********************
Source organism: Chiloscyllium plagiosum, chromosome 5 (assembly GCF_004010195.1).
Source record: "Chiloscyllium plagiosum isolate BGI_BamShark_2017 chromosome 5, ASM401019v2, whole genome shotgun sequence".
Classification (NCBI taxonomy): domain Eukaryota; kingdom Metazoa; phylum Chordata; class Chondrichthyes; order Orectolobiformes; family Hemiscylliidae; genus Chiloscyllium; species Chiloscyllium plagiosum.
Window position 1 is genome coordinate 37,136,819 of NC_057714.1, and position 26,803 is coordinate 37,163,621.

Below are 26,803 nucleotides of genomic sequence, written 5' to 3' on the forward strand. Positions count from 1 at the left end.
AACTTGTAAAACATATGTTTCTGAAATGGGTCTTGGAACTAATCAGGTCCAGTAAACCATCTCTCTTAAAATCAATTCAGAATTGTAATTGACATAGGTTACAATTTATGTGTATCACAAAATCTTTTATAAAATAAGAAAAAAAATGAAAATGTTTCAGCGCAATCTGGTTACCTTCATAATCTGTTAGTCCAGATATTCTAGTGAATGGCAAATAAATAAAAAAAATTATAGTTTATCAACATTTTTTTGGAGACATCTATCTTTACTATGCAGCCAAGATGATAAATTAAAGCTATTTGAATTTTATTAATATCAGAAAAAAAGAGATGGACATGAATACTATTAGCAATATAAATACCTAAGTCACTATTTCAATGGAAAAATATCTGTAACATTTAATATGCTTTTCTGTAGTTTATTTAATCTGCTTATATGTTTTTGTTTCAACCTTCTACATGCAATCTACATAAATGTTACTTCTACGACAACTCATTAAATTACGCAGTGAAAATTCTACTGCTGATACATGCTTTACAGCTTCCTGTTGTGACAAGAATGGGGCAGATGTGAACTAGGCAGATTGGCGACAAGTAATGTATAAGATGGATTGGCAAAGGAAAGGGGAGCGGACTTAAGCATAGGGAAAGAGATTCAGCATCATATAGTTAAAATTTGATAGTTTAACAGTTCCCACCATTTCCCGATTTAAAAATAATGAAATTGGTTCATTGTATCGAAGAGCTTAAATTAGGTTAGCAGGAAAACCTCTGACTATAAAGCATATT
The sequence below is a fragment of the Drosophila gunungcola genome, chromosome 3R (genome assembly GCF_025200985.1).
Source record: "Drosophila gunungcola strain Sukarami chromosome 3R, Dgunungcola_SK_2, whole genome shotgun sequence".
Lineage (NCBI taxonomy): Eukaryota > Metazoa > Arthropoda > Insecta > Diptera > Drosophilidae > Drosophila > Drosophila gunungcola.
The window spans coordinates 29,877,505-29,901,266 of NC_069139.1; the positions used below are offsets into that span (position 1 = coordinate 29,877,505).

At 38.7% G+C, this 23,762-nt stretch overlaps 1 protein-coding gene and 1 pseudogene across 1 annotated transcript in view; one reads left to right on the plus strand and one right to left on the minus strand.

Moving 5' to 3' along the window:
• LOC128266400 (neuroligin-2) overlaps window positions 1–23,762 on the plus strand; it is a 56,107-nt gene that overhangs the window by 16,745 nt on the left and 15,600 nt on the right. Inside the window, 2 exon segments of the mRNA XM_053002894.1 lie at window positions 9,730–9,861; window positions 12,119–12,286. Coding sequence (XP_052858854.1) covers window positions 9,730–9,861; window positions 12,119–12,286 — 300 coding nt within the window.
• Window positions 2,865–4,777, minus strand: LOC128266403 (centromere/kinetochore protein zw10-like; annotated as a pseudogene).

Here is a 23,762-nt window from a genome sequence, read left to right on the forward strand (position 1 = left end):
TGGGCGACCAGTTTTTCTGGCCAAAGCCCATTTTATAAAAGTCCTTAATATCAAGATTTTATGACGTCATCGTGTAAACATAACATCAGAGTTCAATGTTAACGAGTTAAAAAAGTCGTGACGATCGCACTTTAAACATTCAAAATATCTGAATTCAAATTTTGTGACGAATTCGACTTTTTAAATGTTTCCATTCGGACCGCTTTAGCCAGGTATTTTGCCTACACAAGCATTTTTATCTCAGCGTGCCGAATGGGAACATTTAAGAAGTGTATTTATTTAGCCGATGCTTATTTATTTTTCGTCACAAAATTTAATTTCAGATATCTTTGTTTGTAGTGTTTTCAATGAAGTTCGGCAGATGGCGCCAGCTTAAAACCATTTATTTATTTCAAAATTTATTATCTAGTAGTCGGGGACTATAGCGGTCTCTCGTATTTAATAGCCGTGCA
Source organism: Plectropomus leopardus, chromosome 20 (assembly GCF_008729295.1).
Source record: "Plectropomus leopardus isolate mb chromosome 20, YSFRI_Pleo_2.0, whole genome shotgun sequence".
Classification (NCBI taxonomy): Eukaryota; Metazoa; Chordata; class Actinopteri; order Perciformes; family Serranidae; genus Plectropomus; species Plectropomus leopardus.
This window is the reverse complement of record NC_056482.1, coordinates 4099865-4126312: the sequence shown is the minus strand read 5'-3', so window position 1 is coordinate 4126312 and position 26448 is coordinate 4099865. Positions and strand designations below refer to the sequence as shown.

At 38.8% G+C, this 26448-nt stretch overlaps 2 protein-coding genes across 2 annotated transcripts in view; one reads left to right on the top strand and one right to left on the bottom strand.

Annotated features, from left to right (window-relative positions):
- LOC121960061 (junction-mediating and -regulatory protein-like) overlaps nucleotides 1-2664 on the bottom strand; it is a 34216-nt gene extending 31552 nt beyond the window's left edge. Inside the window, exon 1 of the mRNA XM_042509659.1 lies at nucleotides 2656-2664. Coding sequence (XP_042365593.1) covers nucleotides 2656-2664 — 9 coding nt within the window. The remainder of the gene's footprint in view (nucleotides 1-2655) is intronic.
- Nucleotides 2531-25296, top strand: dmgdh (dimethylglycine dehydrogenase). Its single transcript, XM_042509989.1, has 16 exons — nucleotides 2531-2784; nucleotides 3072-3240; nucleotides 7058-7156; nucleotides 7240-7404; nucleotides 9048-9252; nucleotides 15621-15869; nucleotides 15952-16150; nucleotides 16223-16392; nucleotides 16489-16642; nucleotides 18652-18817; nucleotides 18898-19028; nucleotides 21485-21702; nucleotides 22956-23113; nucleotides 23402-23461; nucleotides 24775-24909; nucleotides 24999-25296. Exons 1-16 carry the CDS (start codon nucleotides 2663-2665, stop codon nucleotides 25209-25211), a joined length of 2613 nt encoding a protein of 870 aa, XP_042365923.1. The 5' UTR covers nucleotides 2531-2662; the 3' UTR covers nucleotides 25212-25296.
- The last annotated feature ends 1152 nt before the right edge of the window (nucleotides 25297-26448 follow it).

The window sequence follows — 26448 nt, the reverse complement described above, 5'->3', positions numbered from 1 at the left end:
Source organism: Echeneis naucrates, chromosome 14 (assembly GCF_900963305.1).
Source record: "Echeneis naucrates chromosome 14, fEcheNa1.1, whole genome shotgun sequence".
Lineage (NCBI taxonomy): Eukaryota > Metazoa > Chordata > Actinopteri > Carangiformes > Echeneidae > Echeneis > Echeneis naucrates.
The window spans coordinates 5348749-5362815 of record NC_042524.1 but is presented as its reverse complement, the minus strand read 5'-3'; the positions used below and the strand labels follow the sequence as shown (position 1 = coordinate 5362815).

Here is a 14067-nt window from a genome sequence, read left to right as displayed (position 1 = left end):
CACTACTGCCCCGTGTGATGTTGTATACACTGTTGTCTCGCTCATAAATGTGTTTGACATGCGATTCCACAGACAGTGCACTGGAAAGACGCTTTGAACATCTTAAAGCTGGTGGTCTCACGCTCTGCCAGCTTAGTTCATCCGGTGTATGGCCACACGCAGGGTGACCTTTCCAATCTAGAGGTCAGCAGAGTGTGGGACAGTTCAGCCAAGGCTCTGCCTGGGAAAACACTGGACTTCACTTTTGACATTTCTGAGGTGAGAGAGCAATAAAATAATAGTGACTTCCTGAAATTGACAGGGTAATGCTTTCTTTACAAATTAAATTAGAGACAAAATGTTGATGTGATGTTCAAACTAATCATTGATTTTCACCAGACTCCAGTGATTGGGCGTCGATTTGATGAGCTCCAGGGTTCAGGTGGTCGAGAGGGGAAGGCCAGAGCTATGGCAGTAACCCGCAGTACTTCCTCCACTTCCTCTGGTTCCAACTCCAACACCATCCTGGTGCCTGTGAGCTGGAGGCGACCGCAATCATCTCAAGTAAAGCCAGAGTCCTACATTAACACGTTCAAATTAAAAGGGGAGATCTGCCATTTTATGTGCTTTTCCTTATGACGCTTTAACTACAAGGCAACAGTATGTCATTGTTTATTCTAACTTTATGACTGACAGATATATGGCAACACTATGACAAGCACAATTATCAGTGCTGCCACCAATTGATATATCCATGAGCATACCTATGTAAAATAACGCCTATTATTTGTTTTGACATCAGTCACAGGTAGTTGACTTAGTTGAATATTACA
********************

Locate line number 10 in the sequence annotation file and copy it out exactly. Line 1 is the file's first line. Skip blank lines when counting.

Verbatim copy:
The window spans coordinates 29,877,505-29,901,266 of NC_069139.1; the positions used below are offsets into that span (position 1 = coordinate 29,877,505).